Brazilian says Venezuela's Maduro made illegal payments in 2012 Chavez campaign

BRASILIA (Reuters) - A Brazilian strategist was paid $20 million under-the-table for the 2012 re-election campaign of the late Venezuelan leader Hugo Chavez, much of it handed over in cash by the man who now leads Venezuela, President Nicolas Maduro, according to a plea bargain statement made public on Thursday.

Venezuela's President Nicolas Maduro attends a meeting with ministers at Miraflores Palace in Caracas, Venezuela October 4, 2016. REUTERS/Marco Bello

Strategist Joao Santana, nicknamed the “maker of presidents” for helping Brazil’s leftist leaders hold power for 13 years, was arrested last year with his wife Monica Moura and they now are serving 8-year prison sentences for million-dollar payments from bribe money in the sprawling Car Wash graft investigation.

In a deposition to Brazilian prosecutors in March, Moura detailed similar illegal, under-the-table payments totaling $53.9 million, mostly paid by Brazilian engineering companies, for their work abroad advising election campaigns in Panama, El Salvador, Angola and Venezuela.

Moura, who looked after the couple’s finances, told prosecutors that Maduro, then Chavez’s foreign minister, personally paid her with cash in bags in his office in Caracas.

Maduro handed her $11 millions in an unspecified number of meetings and provided her with a bodyguard for her security when she left the foreign ministry, Moura said.

She said $7 million was paid offshore to the couple by Odebrecht, Brazil’s largest engineering conglomerate that has admitted to bribing government officials for contracts in Brazil and a dozen other countries, and another $2 million by Brazilian builder Andrade Gutierrez. She said the Venezuelan government never paid a remaining $15 million for the 2012 campaign.

The Maduro government did not immediately reply to requests for comment on Moura’s statement.

Maduro, a former bus driver, is facing mounting unrest as his opponents take to the streets in growing numbers demanding overdue elections. At least 39 people have died in the unrest since early April. [nL1N1ID006]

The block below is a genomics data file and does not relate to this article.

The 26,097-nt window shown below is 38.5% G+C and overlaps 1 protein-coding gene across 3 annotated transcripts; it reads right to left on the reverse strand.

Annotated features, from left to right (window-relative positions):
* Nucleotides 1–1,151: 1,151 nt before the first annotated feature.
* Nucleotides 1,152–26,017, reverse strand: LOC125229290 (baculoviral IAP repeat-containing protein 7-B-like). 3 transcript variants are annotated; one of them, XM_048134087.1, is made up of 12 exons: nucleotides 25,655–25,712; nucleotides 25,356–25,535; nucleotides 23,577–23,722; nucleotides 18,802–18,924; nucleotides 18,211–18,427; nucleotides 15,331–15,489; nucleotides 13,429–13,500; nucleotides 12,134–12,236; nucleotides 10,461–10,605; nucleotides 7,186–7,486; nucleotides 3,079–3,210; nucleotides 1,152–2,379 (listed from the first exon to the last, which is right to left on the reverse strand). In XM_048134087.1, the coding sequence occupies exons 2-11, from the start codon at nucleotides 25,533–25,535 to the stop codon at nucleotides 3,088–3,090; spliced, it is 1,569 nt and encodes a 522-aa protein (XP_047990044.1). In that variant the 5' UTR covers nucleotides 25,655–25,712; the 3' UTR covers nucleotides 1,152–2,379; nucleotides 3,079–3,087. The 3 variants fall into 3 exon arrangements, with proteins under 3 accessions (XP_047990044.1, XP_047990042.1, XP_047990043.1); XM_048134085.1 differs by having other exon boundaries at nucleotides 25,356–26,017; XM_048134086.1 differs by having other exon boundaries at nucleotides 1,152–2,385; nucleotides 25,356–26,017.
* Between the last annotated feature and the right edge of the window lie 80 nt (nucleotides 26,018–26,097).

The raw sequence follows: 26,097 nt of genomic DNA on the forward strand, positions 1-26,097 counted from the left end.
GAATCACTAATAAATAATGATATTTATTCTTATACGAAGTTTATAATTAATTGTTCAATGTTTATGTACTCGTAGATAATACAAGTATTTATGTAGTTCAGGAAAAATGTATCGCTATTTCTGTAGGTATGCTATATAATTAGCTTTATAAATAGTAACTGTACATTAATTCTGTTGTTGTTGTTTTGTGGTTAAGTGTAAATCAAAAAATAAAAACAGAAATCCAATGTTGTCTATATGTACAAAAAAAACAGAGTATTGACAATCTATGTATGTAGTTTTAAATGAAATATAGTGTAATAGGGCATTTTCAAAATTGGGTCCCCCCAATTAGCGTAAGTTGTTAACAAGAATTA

Santana helped Brazil’s first working class president Luiz Inacio Lula da Silva get re-elected in 2006 and managed two successful presidential bids by his hand-picked successor Dilma Rousseff in 2010 and 2014.

Rousseff was impeached last year, ending a 13-year run in office by Lula’s Workers Party. Lula is facing five trials on corruption and obstruction of justice indictments and appeared in court on Wednesday to deny a luxury beachfront apartment was a gift from a government contractor. [nL1N1IC1DN]


Both Santana and Moura stated in their plea bargain depositions that Lula and Rousseff knew illegal funds were being used in the campaigns the couple worked on and that they were being paid in dollars deposited in offshore accounts.

Rousseff said in a statement the couple were lying. Lula’s lawyers said the plea bargain statements by two defendants proved nothing and were part of “political persecution” of the former president.

Santana advised winning presidential candidates Mauricio Funes in El Salvador and Danilo Medina in the Dominican Republic.

Lula asked Santana to work for Angolan President Jose Eduardo dos Santos, Africa’s second-longest serving leader who was having trouble finding a strategist, Moura told prosecutors. She said Odebrecht picked up the $20-million bill.

Santana also worked against his will for defeated Panamanian presidential candidate José Domingos Arias at Lula’s request and with Odebrecht paying the couple $11.4 million, Moura said.

Reporting by Ricardo Brito; Writing by Anthony Boadle; Editing by Michael Perry